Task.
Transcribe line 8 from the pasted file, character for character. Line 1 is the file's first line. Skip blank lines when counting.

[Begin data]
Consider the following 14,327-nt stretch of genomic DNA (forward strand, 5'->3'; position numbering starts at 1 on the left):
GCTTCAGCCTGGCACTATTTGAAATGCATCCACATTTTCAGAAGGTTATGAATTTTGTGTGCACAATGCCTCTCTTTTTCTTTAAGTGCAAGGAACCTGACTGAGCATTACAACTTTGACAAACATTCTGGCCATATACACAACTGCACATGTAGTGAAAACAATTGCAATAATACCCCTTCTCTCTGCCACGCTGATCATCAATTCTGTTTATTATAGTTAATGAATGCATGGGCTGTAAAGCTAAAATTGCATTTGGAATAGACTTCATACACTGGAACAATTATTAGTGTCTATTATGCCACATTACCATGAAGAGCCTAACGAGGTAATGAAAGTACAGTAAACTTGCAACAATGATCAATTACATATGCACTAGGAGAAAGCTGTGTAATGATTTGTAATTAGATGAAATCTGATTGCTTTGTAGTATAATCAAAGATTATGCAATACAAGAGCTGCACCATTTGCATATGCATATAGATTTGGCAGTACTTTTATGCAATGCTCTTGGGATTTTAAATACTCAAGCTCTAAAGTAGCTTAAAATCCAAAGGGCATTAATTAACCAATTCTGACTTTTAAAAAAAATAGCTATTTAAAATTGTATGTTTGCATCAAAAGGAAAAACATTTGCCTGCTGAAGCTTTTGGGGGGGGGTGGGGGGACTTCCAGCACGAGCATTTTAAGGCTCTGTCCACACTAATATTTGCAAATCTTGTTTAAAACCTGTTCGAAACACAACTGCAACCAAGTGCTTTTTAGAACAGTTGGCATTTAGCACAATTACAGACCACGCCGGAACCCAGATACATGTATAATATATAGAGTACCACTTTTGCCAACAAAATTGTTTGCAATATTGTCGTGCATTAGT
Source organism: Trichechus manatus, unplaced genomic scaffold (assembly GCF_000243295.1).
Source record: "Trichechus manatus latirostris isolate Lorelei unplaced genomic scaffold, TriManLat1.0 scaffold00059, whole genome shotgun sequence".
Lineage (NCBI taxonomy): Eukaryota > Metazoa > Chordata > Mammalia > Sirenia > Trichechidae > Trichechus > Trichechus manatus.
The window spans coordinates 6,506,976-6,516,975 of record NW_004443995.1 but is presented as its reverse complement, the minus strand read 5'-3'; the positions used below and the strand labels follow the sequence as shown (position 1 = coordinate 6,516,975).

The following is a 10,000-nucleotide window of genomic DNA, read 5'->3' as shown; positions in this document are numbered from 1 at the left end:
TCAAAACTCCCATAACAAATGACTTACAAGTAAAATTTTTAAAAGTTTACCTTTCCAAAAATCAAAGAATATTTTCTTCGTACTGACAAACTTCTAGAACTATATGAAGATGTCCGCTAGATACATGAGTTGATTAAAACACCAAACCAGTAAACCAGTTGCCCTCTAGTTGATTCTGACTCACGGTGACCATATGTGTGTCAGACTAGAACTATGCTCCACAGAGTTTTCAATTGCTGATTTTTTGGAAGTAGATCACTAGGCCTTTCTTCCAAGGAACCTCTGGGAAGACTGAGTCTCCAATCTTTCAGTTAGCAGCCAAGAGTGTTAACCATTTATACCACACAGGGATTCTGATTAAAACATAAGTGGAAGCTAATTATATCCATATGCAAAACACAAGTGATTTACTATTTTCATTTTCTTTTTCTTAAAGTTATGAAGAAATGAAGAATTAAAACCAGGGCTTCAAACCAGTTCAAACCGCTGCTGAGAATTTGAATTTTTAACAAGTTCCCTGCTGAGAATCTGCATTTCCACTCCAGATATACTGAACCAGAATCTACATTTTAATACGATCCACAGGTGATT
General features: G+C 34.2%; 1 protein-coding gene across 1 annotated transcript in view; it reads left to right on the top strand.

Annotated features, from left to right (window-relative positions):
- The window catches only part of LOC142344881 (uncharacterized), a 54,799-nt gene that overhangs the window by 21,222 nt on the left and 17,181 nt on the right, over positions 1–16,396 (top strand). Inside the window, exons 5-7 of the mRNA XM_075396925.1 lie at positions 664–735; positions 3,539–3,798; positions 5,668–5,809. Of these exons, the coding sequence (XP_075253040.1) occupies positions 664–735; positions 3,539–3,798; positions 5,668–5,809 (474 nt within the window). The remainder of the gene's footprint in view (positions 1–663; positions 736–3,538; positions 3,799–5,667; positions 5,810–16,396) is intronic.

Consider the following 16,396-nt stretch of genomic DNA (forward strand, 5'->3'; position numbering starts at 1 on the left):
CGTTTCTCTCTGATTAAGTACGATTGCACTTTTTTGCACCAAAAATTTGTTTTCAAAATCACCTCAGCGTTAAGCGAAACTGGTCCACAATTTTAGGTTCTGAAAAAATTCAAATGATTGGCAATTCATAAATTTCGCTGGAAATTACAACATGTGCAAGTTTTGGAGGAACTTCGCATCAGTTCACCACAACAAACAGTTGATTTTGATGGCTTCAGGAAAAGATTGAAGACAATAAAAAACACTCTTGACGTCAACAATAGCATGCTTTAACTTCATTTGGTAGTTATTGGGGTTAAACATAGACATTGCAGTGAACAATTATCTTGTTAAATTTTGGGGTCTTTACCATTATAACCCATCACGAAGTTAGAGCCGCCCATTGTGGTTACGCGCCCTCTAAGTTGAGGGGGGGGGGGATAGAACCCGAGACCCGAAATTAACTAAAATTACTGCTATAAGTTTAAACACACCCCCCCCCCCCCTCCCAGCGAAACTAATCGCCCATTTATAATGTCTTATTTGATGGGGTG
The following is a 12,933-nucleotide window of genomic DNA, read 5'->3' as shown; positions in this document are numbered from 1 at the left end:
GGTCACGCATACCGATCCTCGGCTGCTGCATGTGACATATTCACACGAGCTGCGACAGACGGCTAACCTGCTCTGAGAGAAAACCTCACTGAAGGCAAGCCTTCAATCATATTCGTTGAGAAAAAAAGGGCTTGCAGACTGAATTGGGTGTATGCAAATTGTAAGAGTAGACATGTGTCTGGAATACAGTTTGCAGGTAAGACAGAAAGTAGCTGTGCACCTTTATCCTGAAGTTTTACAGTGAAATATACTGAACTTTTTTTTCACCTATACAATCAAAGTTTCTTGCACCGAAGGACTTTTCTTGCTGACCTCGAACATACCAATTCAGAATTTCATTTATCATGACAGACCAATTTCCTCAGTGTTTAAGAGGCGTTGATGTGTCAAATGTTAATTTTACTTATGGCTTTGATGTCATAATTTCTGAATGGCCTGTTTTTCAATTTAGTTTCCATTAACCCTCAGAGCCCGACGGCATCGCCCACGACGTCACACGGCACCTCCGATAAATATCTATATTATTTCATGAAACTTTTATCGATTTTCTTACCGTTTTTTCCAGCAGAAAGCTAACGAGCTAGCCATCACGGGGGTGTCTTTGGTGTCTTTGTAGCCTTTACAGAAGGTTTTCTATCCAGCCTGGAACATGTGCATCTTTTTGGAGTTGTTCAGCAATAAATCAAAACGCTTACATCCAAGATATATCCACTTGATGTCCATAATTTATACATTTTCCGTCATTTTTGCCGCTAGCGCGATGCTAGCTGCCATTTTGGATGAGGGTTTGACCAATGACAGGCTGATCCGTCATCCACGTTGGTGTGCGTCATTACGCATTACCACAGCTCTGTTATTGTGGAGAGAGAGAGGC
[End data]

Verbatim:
TCAAAACTCCCATAACAAATGACTTACAAGTAAAATTTTTAAAAGTTTACCTTTCCAAAAATCAAAGAATATTTTCTTCGTACTGACAAACTTCTAGAACTATATGAAGATGTCCGCTAGATACATGAGTTGATTAAAACACCAAACCAGTAAACCAGTTGCCCTCTAGTTGATTCTGACTCACGGTGACCATATGTGTGTCAGACTAGAACTATGCTCCACAGAGTTTTCAATTGCTGATTTTTTGGAAGTAGATCACTAGGCCTTTCTTCCAAGGAACCTCTGGGAAGACTGAGTCTCCAATCTTTCAGTTAGCAGCCAAGAGTGTTAACCATTTATACCACACAGGGATTCTGATTAAAACATAAGTGGAAGCTAATTATATCCATATGCAAAACACAAGTGATTTACTATTTTCATTTTCTTTTTCTTAAAGTTATGAAGAAATGAAGAATTAAAACCAGGGCTTCAAACCAGTTCAAACCGCTGCTGAGAATTTGAATTTTTAACAAGTTCCCTGCTGAGAATCTGCATTTCCACTCCAGATATACTGAACCAGAATCTACATTTTAATACGATCCACAGGTGATT